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REVEAL | June 3, 2023

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Interview with Steffen Leidel, Deutsche Welle Academy

Interview with Steffen Leidel, Deutsche Welle Academy
Jochen Spangenberg

How do journalists deal with Social Media content? What are respective challenges and requirements? Which solutions are used by journalists and media folks? As part of our interview series we talked to Steffen Leidel of Deutsche Welle Academy to find out.


Steffen Leidel works for Deutsche Welle Academy in the Division of Knowledge Management and Digital Innovation. He is also editor of the onMedia Blog. The aim of this unit within Deutsche Welle’s training centre is, among others, to be a guide to quality journalism in the digital age. The unit’s role is furthermore to answer some of the questions thrown up by digital transformation. Being also a journalist and a trainer of digital journalism, Steffen is thus a very knowledgeable source when it comes to providing insights into digital change processes. He is furthermore up to date with current and emerging trends and tools in the areas of journalistic reporting and digital storytelling.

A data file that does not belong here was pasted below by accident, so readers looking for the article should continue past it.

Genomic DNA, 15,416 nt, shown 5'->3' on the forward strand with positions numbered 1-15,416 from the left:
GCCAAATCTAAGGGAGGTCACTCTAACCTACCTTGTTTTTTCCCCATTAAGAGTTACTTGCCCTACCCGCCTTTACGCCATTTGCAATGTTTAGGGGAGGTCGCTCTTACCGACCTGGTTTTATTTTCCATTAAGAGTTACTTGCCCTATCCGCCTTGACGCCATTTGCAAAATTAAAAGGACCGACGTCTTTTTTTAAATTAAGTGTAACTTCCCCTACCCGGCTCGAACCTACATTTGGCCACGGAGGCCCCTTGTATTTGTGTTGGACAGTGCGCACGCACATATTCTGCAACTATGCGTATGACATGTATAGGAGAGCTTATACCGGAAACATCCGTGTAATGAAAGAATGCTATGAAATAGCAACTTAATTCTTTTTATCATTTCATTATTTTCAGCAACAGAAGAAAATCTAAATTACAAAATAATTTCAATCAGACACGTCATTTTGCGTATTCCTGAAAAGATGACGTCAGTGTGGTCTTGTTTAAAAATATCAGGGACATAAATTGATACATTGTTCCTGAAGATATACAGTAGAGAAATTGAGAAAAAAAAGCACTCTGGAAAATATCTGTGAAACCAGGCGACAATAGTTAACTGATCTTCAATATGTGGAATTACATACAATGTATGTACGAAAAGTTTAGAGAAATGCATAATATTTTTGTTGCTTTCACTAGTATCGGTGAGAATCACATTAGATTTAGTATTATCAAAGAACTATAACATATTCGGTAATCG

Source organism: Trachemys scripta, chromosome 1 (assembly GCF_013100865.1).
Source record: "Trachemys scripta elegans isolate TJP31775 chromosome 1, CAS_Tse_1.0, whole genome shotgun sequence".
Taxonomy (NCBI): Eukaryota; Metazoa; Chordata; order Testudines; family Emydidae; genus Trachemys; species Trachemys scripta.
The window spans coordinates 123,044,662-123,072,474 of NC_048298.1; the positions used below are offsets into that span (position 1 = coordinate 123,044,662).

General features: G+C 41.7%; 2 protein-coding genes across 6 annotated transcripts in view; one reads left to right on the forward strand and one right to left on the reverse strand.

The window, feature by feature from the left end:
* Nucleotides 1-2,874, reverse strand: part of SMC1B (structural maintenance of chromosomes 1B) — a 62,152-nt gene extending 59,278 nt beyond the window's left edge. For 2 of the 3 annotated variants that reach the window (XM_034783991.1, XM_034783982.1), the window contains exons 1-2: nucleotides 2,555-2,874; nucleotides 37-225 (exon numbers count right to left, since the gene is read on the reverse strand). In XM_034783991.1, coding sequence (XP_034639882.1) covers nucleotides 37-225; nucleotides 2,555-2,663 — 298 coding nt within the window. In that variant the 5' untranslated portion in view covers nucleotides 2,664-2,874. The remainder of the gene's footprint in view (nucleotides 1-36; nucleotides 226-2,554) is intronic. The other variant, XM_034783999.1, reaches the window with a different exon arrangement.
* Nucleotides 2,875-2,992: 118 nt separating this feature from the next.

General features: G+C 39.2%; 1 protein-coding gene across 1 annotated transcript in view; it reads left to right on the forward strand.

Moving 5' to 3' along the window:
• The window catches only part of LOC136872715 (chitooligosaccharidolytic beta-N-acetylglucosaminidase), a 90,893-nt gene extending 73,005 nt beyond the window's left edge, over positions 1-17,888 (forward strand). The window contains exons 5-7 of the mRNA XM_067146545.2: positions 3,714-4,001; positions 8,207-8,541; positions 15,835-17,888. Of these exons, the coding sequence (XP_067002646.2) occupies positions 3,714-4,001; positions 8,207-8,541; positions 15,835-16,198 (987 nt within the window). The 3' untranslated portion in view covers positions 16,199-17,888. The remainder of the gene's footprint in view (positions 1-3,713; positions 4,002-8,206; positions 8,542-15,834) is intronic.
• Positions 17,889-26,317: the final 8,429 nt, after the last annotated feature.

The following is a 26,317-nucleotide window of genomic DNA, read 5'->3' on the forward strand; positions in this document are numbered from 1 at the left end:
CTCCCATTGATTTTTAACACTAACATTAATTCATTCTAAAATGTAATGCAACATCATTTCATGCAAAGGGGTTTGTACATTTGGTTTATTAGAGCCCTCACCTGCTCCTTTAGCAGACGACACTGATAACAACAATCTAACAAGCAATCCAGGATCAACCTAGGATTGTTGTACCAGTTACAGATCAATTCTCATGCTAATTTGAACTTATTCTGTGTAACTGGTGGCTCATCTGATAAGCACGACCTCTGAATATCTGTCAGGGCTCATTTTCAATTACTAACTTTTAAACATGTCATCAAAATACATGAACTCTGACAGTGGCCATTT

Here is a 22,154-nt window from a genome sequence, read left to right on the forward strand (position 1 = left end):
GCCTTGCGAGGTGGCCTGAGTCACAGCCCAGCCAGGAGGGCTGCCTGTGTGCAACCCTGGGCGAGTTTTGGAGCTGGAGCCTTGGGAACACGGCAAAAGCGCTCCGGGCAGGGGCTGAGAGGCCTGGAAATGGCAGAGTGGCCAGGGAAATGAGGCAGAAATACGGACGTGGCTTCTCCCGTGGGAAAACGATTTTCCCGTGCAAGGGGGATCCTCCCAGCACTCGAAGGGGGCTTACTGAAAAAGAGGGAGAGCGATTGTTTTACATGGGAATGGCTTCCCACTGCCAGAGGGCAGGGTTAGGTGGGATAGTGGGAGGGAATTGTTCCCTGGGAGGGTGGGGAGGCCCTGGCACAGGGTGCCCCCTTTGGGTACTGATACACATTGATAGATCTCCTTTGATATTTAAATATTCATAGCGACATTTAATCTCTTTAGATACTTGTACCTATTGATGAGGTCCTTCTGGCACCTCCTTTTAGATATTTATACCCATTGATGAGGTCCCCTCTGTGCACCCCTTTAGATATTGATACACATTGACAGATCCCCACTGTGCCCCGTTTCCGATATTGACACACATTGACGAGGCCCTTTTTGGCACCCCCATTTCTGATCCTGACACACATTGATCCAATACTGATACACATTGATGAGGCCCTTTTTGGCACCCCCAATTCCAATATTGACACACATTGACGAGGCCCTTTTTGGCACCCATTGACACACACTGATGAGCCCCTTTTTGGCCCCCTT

We are grateful that Steffen found the time to talk to us earlier in 2014 about the impacts of Social Media on journalism, and what challenges there are when it comes to verifying user-generated content or eyewitness media.

Jochen Spangenberg: Which Social Networks do you use for your work, and what is the frequency of usage?

Steffen Leidel: I use Twitter and Facebook almost daily, YouTube and Google+ several times a week. Others, such as Instagram, Flickr, TumblR, I use several times a month. In addition, I use Storify, feed readers like Feedly and bookmarking services such as Delicious.

J.S.: Do you differentiate between private and professional use?

S.L.: I mostly use social media for professional purposes.

Use of Social Media

J.S.: Can you tell us more about your professional usage of Social Networks.